The debate and the race is liable to turn on women. In the 2012 Brown ran about 18 percentage points behind Warren among women, according to CNN exit polls. New Hampshire polls show that the gender gap persists – he trails Shaheen by about 12 percentage points with women.
Brown points to his pro-abortion rights stance, including voting to protect funding for Planned Parenthood, his support of the Violence Against Women Act, and his views that women should be allowed to serve in combat roles. But he's also taken problematic votes on issues of special interest to women, including equal pay. In debates, Brown has two well-honed response on women's issues. He evokes his wife and two daughters ("You should stop scaring women," Brown told Warren in a September 2012 debate. "I have a house full of women.") and his unusual biography: ("I've been fighting for women's rights since I was 6 years old – since I had to battle when my mom was being abused by one of my stepfathers," he said later in that debate. "So I've been fighting for women for a long, long time."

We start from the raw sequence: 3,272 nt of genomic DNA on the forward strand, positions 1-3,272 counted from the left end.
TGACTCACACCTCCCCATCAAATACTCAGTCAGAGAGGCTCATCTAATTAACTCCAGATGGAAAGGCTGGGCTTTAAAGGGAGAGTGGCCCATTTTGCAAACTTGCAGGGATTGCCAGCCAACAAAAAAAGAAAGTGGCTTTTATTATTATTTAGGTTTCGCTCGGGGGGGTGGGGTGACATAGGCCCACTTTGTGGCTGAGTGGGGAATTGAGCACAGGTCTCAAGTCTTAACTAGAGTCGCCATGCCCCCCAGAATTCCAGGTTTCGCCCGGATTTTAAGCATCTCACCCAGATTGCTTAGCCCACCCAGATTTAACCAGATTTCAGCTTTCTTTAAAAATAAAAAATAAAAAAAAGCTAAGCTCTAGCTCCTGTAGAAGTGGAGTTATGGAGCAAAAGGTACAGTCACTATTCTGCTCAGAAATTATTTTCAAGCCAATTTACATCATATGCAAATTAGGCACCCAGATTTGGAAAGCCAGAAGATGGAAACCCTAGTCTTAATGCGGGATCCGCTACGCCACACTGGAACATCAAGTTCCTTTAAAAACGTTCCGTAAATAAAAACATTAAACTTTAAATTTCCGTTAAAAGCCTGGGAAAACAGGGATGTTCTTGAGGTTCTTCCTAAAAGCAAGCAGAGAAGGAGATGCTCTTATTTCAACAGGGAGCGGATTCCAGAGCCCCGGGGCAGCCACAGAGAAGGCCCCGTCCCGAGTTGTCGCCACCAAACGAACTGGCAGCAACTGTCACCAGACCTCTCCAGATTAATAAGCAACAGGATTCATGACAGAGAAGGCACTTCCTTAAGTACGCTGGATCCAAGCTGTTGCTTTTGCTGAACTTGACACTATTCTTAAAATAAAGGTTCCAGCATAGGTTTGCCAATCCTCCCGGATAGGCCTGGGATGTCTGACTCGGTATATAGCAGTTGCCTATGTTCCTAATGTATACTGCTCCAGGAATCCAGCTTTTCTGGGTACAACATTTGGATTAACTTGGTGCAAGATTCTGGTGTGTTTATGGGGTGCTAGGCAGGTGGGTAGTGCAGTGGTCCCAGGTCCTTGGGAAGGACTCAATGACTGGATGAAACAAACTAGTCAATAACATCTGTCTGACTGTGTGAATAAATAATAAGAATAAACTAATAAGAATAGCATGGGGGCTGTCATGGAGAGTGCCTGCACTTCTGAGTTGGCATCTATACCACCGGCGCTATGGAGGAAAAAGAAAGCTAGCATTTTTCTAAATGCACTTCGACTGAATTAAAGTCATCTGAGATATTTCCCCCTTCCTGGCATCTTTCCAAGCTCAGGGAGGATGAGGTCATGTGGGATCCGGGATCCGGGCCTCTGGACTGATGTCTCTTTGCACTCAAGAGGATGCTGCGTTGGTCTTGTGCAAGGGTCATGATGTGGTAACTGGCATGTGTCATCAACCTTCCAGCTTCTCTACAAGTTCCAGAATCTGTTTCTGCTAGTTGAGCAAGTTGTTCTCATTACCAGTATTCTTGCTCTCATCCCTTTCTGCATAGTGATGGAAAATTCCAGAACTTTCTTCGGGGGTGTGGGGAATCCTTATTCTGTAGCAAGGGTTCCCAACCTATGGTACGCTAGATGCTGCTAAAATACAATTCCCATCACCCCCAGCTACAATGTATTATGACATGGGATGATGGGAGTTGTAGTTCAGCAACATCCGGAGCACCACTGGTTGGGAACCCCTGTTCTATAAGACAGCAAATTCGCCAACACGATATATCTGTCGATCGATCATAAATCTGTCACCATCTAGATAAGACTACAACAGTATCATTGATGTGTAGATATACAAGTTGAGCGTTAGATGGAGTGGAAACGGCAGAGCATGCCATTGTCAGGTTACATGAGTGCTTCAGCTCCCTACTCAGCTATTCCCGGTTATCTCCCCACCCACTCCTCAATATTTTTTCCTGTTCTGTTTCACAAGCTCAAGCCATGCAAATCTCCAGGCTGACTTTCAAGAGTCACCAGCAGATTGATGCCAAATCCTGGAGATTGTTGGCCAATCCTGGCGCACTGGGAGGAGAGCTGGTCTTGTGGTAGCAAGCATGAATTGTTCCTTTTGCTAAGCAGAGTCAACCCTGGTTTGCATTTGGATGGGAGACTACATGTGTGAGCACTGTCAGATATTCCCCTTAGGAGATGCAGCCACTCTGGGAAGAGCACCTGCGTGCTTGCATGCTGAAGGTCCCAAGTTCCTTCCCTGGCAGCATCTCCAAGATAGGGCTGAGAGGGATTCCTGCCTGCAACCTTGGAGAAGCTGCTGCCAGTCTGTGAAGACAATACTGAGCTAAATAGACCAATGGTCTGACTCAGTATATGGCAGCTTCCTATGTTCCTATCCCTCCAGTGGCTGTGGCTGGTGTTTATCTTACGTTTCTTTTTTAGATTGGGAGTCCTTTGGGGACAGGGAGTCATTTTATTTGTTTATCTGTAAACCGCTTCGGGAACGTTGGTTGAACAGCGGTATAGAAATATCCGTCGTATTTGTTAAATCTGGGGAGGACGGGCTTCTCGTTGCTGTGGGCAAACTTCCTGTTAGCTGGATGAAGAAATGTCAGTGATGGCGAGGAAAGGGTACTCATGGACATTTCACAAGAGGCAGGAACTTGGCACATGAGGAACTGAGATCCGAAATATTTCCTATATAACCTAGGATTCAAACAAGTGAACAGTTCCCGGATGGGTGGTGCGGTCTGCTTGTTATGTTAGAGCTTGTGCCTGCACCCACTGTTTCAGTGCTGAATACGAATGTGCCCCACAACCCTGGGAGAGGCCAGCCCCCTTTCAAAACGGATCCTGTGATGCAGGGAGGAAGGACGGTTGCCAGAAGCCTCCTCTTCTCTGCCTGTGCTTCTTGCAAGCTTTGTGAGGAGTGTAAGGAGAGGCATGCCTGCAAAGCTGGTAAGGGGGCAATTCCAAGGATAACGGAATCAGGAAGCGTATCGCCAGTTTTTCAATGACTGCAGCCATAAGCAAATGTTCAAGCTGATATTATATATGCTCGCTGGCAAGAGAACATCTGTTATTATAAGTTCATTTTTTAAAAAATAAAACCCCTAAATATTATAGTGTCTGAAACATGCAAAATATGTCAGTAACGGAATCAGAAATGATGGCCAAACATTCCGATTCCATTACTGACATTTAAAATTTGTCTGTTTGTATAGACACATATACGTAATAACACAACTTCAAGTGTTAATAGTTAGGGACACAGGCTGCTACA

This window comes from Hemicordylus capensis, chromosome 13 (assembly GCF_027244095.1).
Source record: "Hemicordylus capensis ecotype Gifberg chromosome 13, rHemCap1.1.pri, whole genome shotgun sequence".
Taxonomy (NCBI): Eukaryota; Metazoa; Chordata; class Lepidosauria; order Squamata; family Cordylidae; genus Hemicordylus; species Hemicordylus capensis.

Brown has a familiar construct to deflect attacks or interruptions from opponents. In 2010 as Coakley quizzed him on his abortion stance, Brown retorted with this: "I'm not a defendant. I'm not in your courtroom." Two years later, as Warren tried to interrupt him while speaking, Brown shut her down with this: "Excuse me, I'm not a student in your classroom. Please let me respond."
6. We know what they will wear
Shaheen likes red. She wore nearly identical red pantsuits in three debates over 10 years, all broadcast by the same television station. The outfit appeared in 1998 for her gubernatorial debate on WMUR, in 2000 for another gubernatorial debate and again in 2008 for the Senate debate. A different version of the ensemble — a red suit with a black collar — debuted in her 1996 gubernatorial debate on WMUR and came out again for the station's 2002 Senate debate.
Brown’s debate wardrobe isn't as remarkable as his campaigning uniform — the barn jacket that dates to at least 2009 and the pickup truck.